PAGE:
International Volunteer Day 2023

05 December 2023

On International Volunteer Day, we take the opportunity to celebrate and thank our people who dedicate their precious time and efforts volunteering for a diverse range of important causes.

Volunteering has so many benefits...but don't take our word for it!

Hear first hand from several Leonardo people who share their own personal experiences of volunteering and the benefits that it brings to them and those around them.

Volunteering Stories

Helping personal development

Making a difference

A sense of purpose

Doing something good

Making new friends

Bringing fun into your life

Benefitting mental health

A sense of community

Learning new skills

Charlie – Stress and Design Engineer (Transmissions), Yeovil

Volunteering helps personal development

I began volunteering in a frontline role to give me greater self-development opportunities and to make a positive change within the community.;

I am a Special Constable for Avon and Somerset Constabulary; a fully warranted police officer on a voluntary basis. I respond to 999 calls as part of a local response team and provide proactive policing within the area. This involves investigations into urgent and priority crimes and occurrences, with active participation across a wide range of frontline initiatives. It also involves regular training and requalification activities.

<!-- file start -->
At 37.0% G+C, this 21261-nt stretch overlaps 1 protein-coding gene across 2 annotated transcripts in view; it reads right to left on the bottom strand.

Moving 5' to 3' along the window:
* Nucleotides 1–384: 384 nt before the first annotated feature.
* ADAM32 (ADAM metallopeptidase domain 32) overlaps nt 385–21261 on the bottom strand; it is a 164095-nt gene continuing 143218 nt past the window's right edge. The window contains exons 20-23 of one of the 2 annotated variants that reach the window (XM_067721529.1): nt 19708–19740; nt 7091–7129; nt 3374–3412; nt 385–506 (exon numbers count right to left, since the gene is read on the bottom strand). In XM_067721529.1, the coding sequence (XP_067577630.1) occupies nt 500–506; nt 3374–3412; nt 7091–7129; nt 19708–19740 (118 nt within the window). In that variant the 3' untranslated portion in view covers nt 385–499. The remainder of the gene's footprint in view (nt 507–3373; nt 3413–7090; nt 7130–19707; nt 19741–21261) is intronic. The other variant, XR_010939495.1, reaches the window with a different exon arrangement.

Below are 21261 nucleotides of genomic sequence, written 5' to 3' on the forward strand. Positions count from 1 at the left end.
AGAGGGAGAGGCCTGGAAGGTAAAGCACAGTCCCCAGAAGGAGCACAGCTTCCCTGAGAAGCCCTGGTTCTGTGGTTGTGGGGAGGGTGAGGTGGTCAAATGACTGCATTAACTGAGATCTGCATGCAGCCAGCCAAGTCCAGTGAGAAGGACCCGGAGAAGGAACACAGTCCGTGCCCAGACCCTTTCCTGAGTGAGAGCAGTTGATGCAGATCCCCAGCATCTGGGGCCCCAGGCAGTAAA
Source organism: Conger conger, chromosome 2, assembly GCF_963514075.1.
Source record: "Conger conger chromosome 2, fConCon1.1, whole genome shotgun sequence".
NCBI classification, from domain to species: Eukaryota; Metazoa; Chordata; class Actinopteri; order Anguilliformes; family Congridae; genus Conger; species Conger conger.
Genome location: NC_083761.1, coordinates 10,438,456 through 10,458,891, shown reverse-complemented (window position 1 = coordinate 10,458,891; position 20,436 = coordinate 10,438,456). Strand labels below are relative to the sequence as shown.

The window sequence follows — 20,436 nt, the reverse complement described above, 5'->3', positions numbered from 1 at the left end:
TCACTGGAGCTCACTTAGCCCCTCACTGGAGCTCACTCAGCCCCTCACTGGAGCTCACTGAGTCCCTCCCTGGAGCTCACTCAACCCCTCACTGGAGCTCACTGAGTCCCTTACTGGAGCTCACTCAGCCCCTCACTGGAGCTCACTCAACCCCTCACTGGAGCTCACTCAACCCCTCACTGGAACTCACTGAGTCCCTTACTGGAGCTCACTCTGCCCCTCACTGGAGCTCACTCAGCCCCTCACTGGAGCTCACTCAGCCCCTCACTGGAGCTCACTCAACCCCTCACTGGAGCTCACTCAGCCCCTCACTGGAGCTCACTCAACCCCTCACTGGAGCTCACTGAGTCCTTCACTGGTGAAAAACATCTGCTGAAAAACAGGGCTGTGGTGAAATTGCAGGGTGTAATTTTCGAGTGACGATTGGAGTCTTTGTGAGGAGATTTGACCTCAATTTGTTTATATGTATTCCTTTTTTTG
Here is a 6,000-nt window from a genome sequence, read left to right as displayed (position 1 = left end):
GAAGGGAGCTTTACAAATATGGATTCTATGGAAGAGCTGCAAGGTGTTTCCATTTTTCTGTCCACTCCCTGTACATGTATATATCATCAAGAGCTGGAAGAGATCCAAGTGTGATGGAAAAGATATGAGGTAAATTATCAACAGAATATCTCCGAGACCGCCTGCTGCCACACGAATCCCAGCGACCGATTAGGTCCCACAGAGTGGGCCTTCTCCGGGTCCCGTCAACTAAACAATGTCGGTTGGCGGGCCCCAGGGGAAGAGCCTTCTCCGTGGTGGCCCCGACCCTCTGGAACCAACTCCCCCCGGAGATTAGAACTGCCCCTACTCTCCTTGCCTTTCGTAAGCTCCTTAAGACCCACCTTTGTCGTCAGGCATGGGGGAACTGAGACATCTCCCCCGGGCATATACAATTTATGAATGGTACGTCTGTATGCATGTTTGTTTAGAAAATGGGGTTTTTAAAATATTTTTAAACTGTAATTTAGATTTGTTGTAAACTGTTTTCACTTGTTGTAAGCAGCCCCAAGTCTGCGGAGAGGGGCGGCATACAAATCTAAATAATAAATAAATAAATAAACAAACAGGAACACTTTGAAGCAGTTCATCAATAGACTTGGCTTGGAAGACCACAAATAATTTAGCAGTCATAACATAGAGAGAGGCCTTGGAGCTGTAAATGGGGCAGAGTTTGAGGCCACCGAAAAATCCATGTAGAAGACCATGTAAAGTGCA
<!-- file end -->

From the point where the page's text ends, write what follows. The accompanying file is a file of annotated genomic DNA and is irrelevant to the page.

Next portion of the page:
Being committed to a greater cause is very rewarding; being put into challenging positions where every day is different, whilst helping people within the community is really fulfilling.

Sally – Spares and Governance, Yeovil

Volunteering enables you to make a difference

I run ADHD Somerset and do voluntary work in the local community with families and children with ADHD. I am available to support anyone seeking a diagnosis for ADHD to contact me for signposting/support etc.

Learn more about the work Sally does to support children with ADHD and their families

Tom Nash – Campaign Manager, Edinburgh

Volunteering gives an additional sense of community purpose

When I left the military, there was a gap in my life but it was not easy to identify what that was. I get a lot of reward from helping people, so I joined a the Tweed Valley Mountain Rescue Team (TVMRT). Being part of a structured team with a shared common goal almost immediately filled filled that gap.

I am on call 24/7 365 days a year. As part of the TVMRT, I respond (where able) to help search, treat and rescue people lost or injured in the Scottish hills and mountains, or those deemed high-risk individuals whose welfare is in jeopardy.

Until recently, I was also Team Leader of a specialist drone search and rescue volunteer team, Search & Rescue Aerial Association Scotland, but remain an active pilot. This layers an additional skillset on top of being a regular MRT member, and also helps utilise my flying and aviation experience from the RAF to the civilian voluntary sector.

Volunteering gives me an additional sense of community purpose; it develops me in leadership and teamwork in stressful and time-critical situations which, like the military, gives a real sense of teamwork and value.

Nerys – VP People, Basildon

Volunteering allows you to enjoy doing something good

I am a school governor which means we hold the Head Teacher and school to account in delivering first class education to our children.